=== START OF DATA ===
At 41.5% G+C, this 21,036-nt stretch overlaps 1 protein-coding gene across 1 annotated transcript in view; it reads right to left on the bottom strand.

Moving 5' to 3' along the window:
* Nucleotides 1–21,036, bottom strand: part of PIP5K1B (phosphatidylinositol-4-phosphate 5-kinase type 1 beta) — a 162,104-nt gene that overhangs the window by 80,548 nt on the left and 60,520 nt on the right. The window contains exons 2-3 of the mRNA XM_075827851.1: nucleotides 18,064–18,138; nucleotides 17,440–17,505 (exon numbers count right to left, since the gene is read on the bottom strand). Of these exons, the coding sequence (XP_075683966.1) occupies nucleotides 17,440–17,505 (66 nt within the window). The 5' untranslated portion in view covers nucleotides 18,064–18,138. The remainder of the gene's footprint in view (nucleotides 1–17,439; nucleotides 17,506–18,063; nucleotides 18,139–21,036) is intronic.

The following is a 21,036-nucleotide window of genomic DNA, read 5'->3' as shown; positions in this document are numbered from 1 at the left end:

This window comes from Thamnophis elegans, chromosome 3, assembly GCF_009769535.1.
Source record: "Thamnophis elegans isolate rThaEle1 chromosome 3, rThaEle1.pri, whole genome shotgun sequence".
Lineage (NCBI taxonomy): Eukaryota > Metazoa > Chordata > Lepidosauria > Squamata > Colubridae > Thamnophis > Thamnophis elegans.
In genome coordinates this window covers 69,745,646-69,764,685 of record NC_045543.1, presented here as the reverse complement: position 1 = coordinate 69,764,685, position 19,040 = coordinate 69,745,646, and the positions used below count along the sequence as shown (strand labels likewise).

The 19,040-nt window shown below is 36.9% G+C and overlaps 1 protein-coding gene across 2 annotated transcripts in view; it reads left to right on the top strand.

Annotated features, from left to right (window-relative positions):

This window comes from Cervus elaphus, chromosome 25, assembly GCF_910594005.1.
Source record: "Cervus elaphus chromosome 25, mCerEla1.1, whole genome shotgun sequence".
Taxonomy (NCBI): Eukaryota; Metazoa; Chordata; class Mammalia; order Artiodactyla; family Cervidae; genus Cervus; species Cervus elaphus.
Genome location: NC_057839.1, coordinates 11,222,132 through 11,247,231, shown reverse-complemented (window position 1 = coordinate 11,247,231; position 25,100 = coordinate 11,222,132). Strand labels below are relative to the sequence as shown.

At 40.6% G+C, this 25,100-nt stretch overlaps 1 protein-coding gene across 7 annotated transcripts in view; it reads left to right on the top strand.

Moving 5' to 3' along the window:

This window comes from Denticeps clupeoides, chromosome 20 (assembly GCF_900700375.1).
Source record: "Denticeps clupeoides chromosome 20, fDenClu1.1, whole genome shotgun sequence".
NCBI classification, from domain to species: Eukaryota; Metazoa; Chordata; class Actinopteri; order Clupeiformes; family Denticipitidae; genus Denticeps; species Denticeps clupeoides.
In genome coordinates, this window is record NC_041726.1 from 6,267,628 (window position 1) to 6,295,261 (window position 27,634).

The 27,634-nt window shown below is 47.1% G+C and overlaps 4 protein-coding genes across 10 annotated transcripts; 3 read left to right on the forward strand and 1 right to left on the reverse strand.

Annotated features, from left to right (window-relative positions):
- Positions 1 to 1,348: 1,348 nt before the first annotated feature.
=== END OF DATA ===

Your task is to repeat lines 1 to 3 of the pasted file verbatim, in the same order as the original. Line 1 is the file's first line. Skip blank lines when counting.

At 41.5% G+C, this 21,036-nt stretch overlaps 1 protein-coding gene across 1 annotated transcript in view; it reads right to left on the bottom strand.

Moving 5' to 3' along the window:
* Nucleotides 1–21,036, bottom strand: part of PIP5K1B (phosphatidylinositol-4-phosphate 5-kinase type 1 beta) — a 162,104-nt gene that overhangs the window by 80,548 nt on the left and 60,520 nt on the right. The window contains exons 2-3 of the mRNA XM_075827851.1: nucleotides 18,064–18,138; nucleotides 17,440–17,505 (exon numbers count right to left, since the gene is read on the bottom strand). Of these exons, the coding sequence (XP_075683966.1) occupies nucleotides 17,440–17,505 (66 nt within the window). The 5' untranslated portion in view covers nucleotides 18,064–18,138. The remainder of the gene's footprint in view (nucleotides 1–17,439; nucleotides 17,506–18,063; nucleotides 18,139–21,036) is intronic.